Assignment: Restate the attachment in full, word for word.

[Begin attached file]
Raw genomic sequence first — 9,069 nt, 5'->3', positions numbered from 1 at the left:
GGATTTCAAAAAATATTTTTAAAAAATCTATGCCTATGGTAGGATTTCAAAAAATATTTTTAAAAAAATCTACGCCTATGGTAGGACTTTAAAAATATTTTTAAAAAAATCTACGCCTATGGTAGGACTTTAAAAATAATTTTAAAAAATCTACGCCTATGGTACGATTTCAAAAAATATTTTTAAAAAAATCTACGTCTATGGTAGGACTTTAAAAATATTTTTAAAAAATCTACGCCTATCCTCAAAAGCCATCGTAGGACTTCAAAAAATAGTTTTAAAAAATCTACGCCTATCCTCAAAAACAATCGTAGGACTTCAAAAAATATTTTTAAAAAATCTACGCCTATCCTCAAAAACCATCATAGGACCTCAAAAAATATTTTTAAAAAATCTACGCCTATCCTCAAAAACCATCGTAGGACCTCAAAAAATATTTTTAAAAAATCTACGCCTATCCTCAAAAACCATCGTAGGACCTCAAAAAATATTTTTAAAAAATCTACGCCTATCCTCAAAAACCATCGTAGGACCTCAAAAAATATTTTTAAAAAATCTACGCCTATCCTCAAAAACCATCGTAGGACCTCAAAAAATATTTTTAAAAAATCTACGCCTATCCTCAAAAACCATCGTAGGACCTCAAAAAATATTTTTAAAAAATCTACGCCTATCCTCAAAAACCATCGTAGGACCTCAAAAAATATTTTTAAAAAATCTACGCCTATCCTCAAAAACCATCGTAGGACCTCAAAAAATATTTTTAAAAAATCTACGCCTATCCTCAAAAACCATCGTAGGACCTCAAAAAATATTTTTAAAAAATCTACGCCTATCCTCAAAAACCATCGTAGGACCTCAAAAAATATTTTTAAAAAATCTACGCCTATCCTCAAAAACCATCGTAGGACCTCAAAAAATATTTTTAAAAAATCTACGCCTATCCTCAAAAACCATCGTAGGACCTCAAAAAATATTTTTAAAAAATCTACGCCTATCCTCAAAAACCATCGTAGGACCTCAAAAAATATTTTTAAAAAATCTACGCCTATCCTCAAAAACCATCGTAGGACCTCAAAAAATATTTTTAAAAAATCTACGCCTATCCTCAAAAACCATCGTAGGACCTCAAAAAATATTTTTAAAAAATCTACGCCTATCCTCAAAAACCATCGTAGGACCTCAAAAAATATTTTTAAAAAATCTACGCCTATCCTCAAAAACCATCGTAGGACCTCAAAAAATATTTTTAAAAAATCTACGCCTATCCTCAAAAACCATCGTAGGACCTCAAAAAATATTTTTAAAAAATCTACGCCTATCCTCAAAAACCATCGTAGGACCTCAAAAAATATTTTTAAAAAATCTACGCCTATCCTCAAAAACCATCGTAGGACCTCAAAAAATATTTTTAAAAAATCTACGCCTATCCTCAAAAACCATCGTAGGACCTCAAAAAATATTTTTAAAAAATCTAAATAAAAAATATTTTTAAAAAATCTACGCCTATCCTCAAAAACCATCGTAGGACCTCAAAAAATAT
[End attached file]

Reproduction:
Raw genomic sequence first — 9,069 nt, 5'->3', positions numbered from 1 at the left:
GGATTTCAAAAAATATTTTTAAAAAATCTATGCCTATGGTAGGATTTCAAAAAATATTTTTAAAAAAATCTACGCCTATGGTAGGACTTTAAAAATATTTTTAAAAAAATCTACGCCTATGGTAGGACTTTAAAAATAATTTTAAAAAATCTACGCCTATGGTACGATTTCAAAAAATATTTTTAAAAAAATCTACGTCTATGGTAGGACTTTAAAAATATTTTTAAAAAATCTACGCCTATCCTCAAAAGCCATCGTAGGACTTCAAAAAATAGTTTTAAAAAATCTACGCCTATCCTCAAAAACAATCGTAGGACTTCAAAAAATATTTTTAAAAAATCTACGCCTATCCTCAAAAACCATCATAGGACCTCAAAAAATATTTTTAAAAAATCTACGCCTATCCTCAAAAACCATCGTAGGACCTCAAAAAATATTTTTAAAAAATCTACGCCTATCCTCAAAAACCATCGTAGGACCTCAAAAAATATTTTTAAAAAATCTACGCCTATCCTCAAAAACCATCGTAGGACCTCAAAAAATATTTTTAAAAAATCTACGCCTATCCTCAAAAACCATCGTAGGACCTCAAAAAATATTTTTAAAAAATCTACGCCTATCCTCAAAAACCATCGTAGGACCTCAAAAAATATTTTTAAAAAATCTACGCCTATCCTCAAAAACCATCGTAGGACCTCAAAAAATATTTTTAAAAAATCTACGCCTATCCTCAAAAACCATCGTAGGACCTCAAAAAATATTTTTAAAAAATCTACGCCTATCCTCAAAAACCATCGTAGGACCTCAAAAAATATTTTTAAAAAATCTACGCCTATCCTCAAAAACCATCGTAGGACCTCAAAAAATATTTTTAAAAAATCTACGCCTATCCTCAAAAACCATCGTAGGACCTCAAAAAATATTTTTAAAAAATCTACGCCTATCCTCAAAAACCATCGTAGGACCTCAAAAAATATTTTTAAAAAATCTACGCCTATCCTCAAAAACCATCGTAGGACCTCAAAAAATATTTTTAAAAAATCTACGCCTATCCTCAAAAACCATCGTAGGACCTCAAAAAATATTTTTAAAAAATCTACGCCTATCCTCAAAAACCATCGTAGGACCTCAAAAAATATTTTTAAAAAATCTACGCCTATCCTCAAAAACCATCGTAGGACCTCAAAAAATATTTTTAAAAAATCTACGCCTATCCTCAAAAACCATCGTAGGACCTCAAAAAATATTTTTAAAAAATCTACGCCTATCCTCAAAAACCATCGTAGGACCTCAAAAAATATTTTTAAAAAATCTACGCCTATCCTCAAAAACCATCGTAGGACCTCAAAAAATATTTTTAAAAAATCTACGCCTATCCTCAAAAACCATCGTAGGACCTCAAAAAATATTTTTAAAAAATCTACGCCTATCCTCAAAAACCATCGTAGGACCTCAAAAAATATTTTTAAAAAATCTAAATAAAAAATATTTTTAAAAAATCTACGCCTATCCTCAAAAACCATCGTAGGACCTCAAAAAATAT